Democrat Rich Fitzgerald was sworn into office today, the third county executive in the post's history.
But before the ceremony even began, it was interrupted by a demonstration from Occupy Pittsburgh members. About 10 protesters walked down an aisle in Soldiers and Sailors Memorial Hall and began a "mic check" -- where one protester yells parts of a sentence and it's repeated by the rest of the group.
It was hard to hear from my vantage point on the balcony and a performing CAPA vocal ensemble, but the beginning of "We will not take" could be heard before members of Fitzgerald's entourage and county police quickly pushed the protestors out of the hall. One protester could be seen falling on the ground, but quickly got up.
Fitzgerald is "the right person at the right time for our county," said Congressman Mike Doyle, who led the formal festivities.
In his inauguration speech, Fitzgerald, who got involved in county government 12 years ago when the county-council-and-executive system was first formed, praised the support his campaign received from labor and business and the county's ability as a whole to work together. He lauded the county's unemployment and poverty rate, both which are below the national average. And even though the county faces the challenge of declining state and federal revenues, he remained upbeat.
"I'm so optimistic about our future, so optimistic about the fact we have turned the corner in this region," he said.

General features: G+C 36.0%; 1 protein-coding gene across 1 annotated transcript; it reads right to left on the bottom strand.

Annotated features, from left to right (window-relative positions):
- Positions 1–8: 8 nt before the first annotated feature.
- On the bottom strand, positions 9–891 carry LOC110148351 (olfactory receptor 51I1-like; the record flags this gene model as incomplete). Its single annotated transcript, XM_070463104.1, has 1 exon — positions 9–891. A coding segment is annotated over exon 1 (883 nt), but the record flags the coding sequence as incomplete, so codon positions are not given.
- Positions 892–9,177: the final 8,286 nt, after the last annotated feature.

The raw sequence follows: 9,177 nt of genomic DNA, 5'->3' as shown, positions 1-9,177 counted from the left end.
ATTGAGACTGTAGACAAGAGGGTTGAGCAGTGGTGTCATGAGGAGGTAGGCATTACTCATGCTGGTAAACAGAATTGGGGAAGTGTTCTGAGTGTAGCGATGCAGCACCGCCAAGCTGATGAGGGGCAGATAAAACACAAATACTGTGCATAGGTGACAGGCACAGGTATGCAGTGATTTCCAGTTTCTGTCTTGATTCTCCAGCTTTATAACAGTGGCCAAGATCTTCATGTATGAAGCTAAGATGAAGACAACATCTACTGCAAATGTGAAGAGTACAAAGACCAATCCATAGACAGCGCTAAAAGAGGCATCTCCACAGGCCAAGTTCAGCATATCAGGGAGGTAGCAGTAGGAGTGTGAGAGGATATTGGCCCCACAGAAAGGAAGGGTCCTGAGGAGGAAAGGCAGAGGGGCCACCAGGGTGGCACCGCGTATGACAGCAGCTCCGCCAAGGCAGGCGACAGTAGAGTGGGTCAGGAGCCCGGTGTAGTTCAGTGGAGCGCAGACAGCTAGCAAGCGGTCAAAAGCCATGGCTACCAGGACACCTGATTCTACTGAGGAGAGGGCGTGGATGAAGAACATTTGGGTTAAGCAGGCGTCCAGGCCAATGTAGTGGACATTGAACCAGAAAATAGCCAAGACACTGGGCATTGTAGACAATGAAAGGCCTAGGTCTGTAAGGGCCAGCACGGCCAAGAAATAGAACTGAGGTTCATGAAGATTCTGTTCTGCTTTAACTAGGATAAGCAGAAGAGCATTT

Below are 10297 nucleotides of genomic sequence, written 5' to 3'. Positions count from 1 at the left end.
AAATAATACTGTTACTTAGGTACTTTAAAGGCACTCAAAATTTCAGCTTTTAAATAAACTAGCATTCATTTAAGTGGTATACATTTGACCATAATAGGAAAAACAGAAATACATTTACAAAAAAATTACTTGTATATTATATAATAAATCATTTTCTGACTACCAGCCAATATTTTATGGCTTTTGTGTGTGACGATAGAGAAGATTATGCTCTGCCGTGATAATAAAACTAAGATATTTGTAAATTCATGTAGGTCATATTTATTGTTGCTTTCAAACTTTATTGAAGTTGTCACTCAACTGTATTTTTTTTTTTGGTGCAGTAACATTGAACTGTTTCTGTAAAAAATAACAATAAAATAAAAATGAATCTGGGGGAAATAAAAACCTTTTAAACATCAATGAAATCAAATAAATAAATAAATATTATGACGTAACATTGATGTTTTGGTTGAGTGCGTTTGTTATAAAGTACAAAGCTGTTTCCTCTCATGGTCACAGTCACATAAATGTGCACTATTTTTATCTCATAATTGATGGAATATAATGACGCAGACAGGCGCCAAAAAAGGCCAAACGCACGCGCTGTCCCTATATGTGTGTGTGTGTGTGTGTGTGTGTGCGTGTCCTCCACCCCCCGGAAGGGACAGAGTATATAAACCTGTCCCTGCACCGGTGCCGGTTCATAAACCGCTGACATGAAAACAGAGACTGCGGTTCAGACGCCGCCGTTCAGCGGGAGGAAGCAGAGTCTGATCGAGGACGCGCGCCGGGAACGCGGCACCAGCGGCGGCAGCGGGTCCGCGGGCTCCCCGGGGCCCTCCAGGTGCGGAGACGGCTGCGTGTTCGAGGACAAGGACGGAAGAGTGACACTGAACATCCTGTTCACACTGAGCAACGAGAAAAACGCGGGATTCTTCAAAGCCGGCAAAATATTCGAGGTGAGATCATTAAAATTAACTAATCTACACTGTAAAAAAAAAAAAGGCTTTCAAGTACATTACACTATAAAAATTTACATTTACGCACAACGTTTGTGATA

Although he touched on campaign talking points like property reassessments, regionalizing the county's transit system and generating more direct flights at Pittsburgh International Airport, Fitzgerald spent the most time on Marcellus Shale, saying that its opportunities can not only create jobs, but help the county "help solve the nation's energy policy issues. We don't need to continue buying foreign oil. We can people to work ... I'm excited about our opportunity."
He couched that enthusiasm, however, by saying the county needed to stay "very vigilant and tough on companies that want to come here."
"We also know the challenges ... there are environmental issues we've got deal with," he said. "We cannot allow the industry to not be regulated."
Those in attendance ranged from Congressmen Jason Altmire and Mark Critz, to former county executives Jim Roddey -- a Republican -- and Dan Onorato. Also in attendance: Mayor Luke Ravenstahl. Ravenstahl, who did not attend Fitzgerald's election night ceremony and who had a verbal spat with Fitzgerald in November.
Ravenstahl told City Paper after the ceremony that the two men "had put any and all that stuff behind us." Ravenstahl said he had met with Fitzgerald "multiple times" since election night and that he planned to work with him on "the reassessment mess."
"We clearly have to work together because this region faces numerous challenges. The best way to overcome them is to work cooperatively," Ravenstahl said. "I'm excited about Rich."